Behcet's Syndrome - Effective Treatments

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What kinds of treatment, including medication, have you found effective for Behcet's syndrome?

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What is the treatment of Behçet's syndrome?

The treatment of Behçet's syndrome depends on the severity and the location of its manifestations in an individual patient.

Steroid (cortisone) gels, pastes (such as Kenolog in Orabase) and creams can be helpful for the mouth and genital ulcers. Colchicine (Colcrys) can also minimize recurrent ulcerations. Trental (pentoxifylline) has also been used in the treatment of oral and genital ulcers.

Joint inflammation can require nonsteroidal anti-inflammatory drugs (such as ibuprofen and others) or oral steroids. Colchicine and oral and injectable cortisone are used for inflammation involving the joints, eyes, skin, and brain. Sulfasalazine (Azulfidine) has been effective in some patients for arthritis. Bowel disease is treated with oral steroids and sulfasalazine.

Diligent treatment of eye inflammation is essential. Patients with eye symptoms or a history of eye inflammation should be monitored by an ophthalmologist. Resistant eye inflammation can often respond to new biologic medications that block a protein that plays a major role in initiating inflammation, called TNF. These TNF-blocking medications, including infliximab (Remicade) and adalimumab (Humira), can also be helpful for severe mouth ulcerations.

Severe disease of the arteries, eyes, and brain can be difficult to treat and require powerful medications that suppress the immune system called immunosuppressive agents. Immunosuppressive agents used for severe Behçet's syndrome include chlorambucil (Leukeran), azathioprine (Imuran), and cyclophosphamide (Cytoxan). Cyclosporine has been used for resistant disease.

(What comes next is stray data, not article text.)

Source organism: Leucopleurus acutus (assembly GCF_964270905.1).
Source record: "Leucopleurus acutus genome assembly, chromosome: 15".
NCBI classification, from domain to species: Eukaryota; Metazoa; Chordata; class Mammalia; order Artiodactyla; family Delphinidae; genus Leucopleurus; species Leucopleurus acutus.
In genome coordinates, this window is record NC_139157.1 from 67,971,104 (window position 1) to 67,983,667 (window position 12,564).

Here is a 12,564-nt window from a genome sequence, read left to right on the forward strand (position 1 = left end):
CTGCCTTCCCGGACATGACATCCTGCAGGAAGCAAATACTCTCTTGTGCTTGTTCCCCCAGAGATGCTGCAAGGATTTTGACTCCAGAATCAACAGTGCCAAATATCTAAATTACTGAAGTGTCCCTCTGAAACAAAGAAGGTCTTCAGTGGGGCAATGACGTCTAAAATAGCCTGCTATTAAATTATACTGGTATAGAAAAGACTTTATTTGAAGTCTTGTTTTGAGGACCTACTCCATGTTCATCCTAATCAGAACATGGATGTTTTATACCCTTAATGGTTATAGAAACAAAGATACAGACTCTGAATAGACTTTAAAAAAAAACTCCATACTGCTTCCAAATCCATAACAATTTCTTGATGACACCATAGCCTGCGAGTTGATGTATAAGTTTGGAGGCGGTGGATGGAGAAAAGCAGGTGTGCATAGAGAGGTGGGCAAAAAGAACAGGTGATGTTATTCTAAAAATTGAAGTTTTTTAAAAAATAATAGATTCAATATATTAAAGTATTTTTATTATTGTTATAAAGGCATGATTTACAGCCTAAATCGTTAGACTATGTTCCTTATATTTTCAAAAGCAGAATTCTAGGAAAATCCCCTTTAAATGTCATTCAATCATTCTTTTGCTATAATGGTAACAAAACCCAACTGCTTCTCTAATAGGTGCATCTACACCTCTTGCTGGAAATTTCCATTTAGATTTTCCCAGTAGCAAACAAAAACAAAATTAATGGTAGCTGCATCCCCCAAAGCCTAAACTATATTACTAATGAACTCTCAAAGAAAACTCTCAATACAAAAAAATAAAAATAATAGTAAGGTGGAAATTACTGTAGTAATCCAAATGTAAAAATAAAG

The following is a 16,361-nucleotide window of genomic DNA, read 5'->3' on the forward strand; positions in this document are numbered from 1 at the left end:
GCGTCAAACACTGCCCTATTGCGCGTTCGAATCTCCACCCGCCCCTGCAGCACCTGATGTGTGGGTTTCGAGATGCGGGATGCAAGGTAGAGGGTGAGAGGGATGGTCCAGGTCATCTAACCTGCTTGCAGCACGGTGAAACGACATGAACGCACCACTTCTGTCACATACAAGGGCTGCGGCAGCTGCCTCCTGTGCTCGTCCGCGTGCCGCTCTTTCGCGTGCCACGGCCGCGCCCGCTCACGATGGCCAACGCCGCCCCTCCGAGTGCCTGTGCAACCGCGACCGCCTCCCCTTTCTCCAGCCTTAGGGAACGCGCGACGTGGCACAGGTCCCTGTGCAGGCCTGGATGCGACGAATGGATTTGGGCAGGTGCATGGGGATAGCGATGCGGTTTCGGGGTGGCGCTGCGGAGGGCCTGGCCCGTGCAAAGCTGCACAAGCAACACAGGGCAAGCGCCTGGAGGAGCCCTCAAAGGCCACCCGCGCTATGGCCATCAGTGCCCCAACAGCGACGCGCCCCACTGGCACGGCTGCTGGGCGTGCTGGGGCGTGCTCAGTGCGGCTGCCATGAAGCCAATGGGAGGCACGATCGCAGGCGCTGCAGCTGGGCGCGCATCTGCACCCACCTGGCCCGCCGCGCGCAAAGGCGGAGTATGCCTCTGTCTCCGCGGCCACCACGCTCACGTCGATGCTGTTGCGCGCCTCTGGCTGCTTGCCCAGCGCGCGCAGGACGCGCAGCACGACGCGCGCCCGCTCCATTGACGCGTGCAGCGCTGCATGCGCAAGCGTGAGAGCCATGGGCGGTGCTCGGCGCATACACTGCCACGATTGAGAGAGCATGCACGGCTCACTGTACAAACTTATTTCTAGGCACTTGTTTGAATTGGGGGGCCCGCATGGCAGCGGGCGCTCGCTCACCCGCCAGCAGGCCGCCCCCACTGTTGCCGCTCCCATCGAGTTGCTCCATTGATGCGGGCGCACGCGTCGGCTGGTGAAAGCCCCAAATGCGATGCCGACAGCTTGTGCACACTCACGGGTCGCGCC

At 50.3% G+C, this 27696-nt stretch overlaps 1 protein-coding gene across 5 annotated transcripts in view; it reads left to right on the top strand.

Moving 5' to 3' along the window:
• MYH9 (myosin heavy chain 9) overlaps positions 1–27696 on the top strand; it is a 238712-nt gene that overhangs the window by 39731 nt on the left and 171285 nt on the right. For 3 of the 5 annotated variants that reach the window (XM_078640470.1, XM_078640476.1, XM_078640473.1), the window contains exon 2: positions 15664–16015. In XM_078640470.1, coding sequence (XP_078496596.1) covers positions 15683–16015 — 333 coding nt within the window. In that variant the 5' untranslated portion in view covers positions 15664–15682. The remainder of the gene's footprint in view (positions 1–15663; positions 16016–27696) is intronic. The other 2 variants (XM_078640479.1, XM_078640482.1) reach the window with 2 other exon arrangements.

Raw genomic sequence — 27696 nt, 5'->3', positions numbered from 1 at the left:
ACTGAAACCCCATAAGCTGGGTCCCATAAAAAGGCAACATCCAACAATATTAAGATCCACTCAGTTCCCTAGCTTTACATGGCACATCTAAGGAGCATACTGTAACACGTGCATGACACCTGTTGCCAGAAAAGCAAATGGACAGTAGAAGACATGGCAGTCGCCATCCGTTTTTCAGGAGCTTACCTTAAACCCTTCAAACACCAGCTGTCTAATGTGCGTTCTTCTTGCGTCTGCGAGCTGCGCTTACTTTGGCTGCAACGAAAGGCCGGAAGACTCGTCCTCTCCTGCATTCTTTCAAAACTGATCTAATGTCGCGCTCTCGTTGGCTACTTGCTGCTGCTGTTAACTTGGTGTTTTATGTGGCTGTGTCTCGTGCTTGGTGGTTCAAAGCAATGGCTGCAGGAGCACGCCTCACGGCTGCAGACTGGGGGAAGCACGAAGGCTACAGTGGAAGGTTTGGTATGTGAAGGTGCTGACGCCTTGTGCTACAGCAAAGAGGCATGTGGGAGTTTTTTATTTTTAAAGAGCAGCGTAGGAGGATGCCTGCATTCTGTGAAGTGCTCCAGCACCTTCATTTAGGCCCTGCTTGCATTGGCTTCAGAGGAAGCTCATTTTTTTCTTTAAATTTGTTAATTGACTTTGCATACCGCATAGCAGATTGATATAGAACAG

Studies suggest that thalidomide (Thalomid) may be of benefit for certain patients with Behçet's syndrome in treating and preventing ulcerations of the mouth and genitals. Side effects of thalidomide include promoting abnormal development of fetal growth, nerve injury (neuropathy), and hypersedation. Trials are currently underway evaluating interferon alpha for the treatment of eye disease in patients with Behçet's syndrome.

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See what others are saying

Comment from: Bev, 55-64 Female (Caregiver) Published: May 28

My sister has been diagnosed with Behcet's. She constantly needs blood transfusions and doctors have been unable to find bone marrow. She also has the other problems listed in these articles. She had to have part of her foot removed. She sees many doctors but has yet to find one who can help her. She is 60 years old and lives in constant pain.

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Comment from: Theresa, 45-54 Female (Patient) Published: October 15

I am now 52 and I first had symptoms of Behcet's syndrome in my late teens. I had mouth ulcers before that. One doctor told me to use 1 tablespoon Mylanta + 1/2 capsule powdered Benadryl. I had to mix them together and swish in mouth as needed and then spit out. This worked for me. I also had a doctor cauterize a large ulcer under my tongue and that worked too. Sometimes my genital area burns and I slather it with mayonnaise and that works too. Today I put a lot of Mylanta on the outside of my almost golf-ball sized lump near my groin.

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